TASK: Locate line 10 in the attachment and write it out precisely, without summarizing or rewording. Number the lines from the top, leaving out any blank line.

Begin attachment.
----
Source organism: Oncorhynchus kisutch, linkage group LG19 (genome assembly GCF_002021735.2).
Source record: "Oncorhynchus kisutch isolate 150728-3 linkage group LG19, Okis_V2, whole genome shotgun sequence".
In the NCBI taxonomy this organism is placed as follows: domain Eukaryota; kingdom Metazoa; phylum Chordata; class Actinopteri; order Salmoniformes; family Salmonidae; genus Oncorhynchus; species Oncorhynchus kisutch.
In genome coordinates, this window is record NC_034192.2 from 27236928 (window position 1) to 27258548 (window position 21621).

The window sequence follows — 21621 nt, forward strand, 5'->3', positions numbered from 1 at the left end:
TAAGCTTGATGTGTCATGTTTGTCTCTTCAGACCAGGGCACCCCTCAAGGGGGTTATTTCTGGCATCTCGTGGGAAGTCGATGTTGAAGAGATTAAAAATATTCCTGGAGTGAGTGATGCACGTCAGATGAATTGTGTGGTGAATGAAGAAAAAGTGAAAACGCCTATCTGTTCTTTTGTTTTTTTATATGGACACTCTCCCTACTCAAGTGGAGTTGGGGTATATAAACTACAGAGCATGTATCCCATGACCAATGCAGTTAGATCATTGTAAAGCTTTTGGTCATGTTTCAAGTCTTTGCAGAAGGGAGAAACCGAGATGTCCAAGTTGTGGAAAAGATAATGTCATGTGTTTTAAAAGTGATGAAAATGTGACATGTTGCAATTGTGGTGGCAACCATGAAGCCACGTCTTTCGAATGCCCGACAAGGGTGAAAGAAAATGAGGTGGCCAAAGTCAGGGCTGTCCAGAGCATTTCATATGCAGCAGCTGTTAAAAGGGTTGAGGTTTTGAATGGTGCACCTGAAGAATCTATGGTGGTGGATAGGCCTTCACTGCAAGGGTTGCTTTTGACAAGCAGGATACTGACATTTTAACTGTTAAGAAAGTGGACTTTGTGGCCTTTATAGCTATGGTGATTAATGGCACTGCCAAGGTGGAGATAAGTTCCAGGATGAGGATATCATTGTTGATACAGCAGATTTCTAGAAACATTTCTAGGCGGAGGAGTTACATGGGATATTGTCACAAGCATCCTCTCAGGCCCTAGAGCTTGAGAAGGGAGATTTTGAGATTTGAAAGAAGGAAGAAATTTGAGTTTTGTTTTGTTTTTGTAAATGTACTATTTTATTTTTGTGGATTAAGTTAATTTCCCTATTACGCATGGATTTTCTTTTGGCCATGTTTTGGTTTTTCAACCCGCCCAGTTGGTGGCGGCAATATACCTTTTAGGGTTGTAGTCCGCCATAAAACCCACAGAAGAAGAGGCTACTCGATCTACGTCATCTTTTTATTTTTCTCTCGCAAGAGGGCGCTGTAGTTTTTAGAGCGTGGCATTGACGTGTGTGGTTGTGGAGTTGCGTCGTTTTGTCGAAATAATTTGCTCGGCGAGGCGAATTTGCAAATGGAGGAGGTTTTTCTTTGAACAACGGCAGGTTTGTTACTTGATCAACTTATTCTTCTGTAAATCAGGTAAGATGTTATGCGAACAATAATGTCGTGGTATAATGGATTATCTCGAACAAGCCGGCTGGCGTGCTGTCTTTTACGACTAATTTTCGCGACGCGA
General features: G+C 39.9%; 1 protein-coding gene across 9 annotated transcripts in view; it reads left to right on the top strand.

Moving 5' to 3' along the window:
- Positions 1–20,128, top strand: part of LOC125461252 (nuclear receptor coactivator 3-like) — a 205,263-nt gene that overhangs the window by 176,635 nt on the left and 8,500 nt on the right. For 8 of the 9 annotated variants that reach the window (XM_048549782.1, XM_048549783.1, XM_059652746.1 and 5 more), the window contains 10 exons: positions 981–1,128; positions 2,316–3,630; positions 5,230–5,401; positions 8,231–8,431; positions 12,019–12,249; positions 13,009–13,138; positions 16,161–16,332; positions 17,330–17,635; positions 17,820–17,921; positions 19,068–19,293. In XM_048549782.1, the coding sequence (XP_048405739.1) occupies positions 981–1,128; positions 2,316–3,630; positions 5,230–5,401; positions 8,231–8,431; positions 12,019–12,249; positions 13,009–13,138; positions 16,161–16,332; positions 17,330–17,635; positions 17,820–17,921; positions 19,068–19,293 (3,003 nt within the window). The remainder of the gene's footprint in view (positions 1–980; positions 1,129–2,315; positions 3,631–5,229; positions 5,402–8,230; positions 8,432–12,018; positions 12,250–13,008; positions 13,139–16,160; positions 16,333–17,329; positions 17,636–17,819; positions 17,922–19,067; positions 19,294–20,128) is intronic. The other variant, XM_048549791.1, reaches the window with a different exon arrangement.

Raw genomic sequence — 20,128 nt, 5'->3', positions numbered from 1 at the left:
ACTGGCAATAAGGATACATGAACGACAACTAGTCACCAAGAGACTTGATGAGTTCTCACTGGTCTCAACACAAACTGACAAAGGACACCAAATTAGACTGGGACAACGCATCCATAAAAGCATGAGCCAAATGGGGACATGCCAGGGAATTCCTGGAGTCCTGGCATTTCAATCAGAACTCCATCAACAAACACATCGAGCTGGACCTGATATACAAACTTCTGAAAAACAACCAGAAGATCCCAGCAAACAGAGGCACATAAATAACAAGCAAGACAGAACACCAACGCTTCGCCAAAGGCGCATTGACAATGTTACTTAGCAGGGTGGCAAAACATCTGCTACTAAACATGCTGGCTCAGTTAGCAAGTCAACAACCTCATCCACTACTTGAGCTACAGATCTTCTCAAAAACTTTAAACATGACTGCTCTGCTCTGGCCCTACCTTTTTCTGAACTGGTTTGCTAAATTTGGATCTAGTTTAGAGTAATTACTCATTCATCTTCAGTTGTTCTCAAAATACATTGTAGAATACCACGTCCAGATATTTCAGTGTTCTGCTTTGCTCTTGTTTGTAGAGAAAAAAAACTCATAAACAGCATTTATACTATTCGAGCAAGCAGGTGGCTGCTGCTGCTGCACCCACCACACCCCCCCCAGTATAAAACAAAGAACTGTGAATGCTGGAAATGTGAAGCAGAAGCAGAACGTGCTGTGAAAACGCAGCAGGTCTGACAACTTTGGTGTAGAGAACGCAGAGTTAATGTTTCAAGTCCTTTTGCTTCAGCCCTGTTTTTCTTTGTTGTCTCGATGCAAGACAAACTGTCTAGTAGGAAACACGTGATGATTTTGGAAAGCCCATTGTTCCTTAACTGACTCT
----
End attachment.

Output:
Raw genomic sequence — 20,128 nt, 5'->3', positions numbered from 1 at the left: